Sunday, October 24, 2010

Do You Fire the Analyst For Speaking His Mind?

NPR NEWS ANALYST Juan Williams was fired last week after making an appearance on the O'Reilly Factor and saying, "When I get on a plane, I got to tell you, if I see people who are in Muslim garb and I think, you know, they're identifying themselves first and foremost as Muslims, I get worried. I get nervous."

Is that cause for termination? Wasn't he hired as an analyst, a person who is paid to offer his opinions?

Or, was his termination justified as it revealed him to be something of a bigot?

NPR released a statement that included this justification: "His remarks on The O'Reilly Factor this past Monday were inconsistent with our editorial standards and practices, and undermined his credibility as a news analyst with NPR."

Many conservatives are saying that NPR caved in to the far left. Many liberals have called Williams a bigot.

How would you have handled this situation?

18 comments:

Erik Lexie said...

I'm honestly not sure. Well, I don't think I would have fired him myself, but I probably would have raised the issue with him, for sure. At the least, I think he's justified to be upset that he didn't get the chance to talk face to face with the people firing him and try to explain his point of view.

But actually I'm way more interested in this thought I had: We talked in class about how advertising has always been a part of journalism and that pleasing advertisers can potentially control decisions. NPR is different, but maybe not so different: they rely on listener donations, right? And NPR is known to have a very liberal listening crowd. Maybe money directly affected their decision the same way advertising does with for profit news organizations.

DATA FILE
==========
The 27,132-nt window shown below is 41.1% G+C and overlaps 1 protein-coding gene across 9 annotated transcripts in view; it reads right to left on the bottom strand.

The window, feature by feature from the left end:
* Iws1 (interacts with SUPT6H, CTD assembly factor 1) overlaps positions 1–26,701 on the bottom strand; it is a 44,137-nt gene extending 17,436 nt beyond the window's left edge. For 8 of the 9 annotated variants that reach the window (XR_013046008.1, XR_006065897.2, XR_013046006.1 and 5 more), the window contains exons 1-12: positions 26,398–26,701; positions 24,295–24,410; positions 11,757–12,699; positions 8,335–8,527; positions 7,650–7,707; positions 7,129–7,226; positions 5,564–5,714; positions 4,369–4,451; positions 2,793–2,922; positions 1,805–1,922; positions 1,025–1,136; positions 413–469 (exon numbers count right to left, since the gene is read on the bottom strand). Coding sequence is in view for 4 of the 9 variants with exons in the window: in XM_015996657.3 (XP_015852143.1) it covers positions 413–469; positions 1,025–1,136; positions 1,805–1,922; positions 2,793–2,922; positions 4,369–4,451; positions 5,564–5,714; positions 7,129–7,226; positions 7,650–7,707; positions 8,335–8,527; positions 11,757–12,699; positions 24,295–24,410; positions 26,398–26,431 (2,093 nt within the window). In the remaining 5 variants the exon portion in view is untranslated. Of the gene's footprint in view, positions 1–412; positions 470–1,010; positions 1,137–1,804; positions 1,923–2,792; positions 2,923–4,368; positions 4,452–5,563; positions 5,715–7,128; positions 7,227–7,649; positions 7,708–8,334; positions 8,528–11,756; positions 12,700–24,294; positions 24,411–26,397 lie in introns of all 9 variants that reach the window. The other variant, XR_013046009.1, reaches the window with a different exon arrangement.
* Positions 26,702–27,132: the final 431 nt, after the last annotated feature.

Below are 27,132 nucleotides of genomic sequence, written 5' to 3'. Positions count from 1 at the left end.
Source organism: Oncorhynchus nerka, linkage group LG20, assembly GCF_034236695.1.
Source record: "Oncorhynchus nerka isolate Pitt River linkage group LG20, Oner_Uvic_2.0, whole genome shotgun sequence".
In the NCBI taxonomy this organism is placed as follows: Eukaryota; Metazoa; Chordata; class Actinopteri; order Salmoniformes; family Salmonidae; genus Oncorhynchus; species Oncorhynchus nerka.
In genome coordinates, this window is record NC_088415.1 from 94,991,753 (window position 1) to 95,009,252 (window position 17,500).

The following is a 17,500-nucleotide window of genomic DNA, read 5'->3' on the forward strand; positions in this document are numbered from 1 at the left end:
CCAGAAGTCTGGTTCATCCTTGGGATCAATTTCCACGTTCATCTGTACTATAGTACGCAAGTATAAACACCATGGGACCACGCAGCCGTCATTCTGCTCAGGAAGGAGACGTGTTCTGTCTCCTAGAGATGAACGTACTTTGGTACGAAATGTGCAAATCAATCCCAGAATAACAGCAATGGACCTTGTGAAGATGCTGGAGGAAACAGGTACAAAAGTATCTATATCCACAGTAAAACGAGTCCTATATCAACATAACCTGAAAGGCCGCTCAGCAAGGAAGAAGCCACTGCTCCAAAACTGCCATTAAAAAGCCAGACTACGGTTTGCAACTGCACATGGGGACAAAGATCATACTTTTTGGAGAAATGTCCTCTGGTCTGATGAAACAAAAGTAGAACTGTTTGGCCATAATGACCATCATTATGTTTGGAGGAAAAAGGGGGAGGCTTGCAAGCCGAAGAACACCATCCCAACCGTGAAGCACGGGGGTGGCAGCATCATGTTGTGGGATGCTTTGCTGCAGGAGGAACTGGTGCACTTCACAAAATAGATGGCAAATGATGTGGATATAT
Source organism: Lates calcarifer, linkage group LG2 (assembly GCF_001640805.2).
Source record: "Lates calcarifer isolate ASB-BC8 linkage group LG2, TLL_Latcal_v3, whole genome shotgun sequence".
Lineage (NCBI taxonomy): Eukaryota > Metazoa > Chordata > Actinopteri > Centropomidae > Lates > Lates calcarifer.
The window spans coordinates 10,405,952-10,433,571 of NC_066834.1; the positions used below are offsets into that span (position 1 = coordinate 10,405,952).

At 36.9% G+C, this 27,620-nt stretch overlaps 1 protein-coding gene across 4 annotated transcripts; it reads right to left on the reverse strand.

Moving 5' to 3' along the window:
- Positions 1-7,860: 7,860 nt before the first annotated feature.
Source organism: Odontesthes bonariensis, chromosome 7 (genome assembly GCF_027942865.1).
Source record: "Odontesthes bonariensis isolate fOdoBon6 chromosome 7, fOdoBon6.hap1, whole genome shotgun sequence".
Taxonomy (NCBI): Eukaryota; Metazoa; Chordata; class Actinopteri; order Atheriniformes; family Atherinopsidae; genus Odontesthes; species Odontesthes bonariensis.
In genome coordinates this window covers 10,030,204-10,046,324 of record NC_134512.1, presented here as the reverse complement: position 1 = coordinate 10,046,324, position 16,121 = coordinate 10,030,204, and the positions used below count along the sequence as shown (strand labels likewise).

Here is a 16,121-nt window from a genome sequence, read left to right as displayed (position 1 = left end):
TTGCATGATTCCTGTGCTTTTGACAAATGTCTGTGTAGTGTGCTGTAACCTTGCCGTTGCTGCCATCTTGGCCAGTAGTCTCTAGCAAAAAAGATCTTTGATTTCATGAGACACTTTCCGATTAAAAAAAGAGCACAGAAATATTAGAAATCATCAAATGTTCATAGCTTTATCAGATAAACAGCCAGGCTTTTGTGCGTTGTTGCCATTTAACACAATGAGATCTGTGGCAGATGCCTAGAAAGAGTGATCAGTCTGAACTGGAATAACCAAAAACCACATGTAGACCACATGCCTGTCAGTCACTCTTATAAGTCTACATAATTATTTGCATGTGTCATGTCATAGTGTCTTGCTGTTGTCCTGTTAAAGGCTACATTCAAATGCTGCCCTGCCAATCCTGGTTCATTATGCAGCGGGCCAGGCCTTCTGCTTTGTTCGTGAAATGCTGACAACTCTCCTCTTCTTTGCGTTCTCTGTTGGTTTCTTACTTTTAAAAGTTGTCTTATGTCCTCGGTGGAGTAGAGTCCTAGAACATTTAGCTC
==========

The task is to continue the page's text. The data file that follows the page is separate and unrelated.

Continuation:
Just a thought I had never really entertained before.

jeanette vega said...

I think the analyst is just speaking his mind which is completely justified. You know, when I was reading what he said, I was kind of agreeing with him. I thought, when I see Arabs in Muslim garb on planes, I also get a little uneasy. i don't think that is being racist, I just think that what happened on Sept. 11, 2001 still affects many Americans today still. I think Americans still live in fear of a re-occurance. Now whether or not he should have said it on National television is different. I think his employer has the right to fire whoever he wants based on the professionalism that employer wants to keep in the work space.

Kelly Offner said...

I think Erik makes a good point in addressing the importance of considering the advertisers and listeners of NPR and of what effect they could have on NPR's decision to sack the analyst...
HOWEVER, NPR is a not for profit organization int he sense that it is sponsored by public taxes.
I think that their decision to fire Williams was inevitable; they likely considered the public's response to O'Reilly on The View.
Some may argue that the decision to fire him was over political correctness, but I think it was an issue of upsetting a group of people that NPR wanted to keep as listeners. I think that if his comments were approached by the host as to be analyzed, an interesting discussion could have ensued about why he thinks the way he does.
For Williams commentary to be considered analytical, he would of had to have followed up the voicing of his own feelings with an analysis of the opposite type of opinion.
And what I just ended with brought up a question I've been searching for an answer to for a while:

What is the difference between an analysis by an individual and an opinion? Is there a difference? Do we expect there to be one?

Any thoughts on this will be appreciated

John McGill said...

Personally, I think William's termination from NPR is completely justified. Don't get me wrong, I'm all for freedom and speech and will defend the Constitution until the day I die. But from a professional standpoint, there's certain things you just can't say on national TV because your job will be jeapordized. Let Juan William's have his opinion on muslims. Let him speak his mind freely. But as an NPR analyst, he should have versed himself on NPR's rules and regulations and presented his case accordingly. Obviously racism is frowned upon, and he paid the price. I am surprised some people still see every muslim as an extremist and a terrorist though. That stereotype was born on 9/11 and cast a dark shadow on muslim-americans. The religion is not our enemy. Our enemy is the terrorists themselves, no matter what denomination.

Coeli Danella said...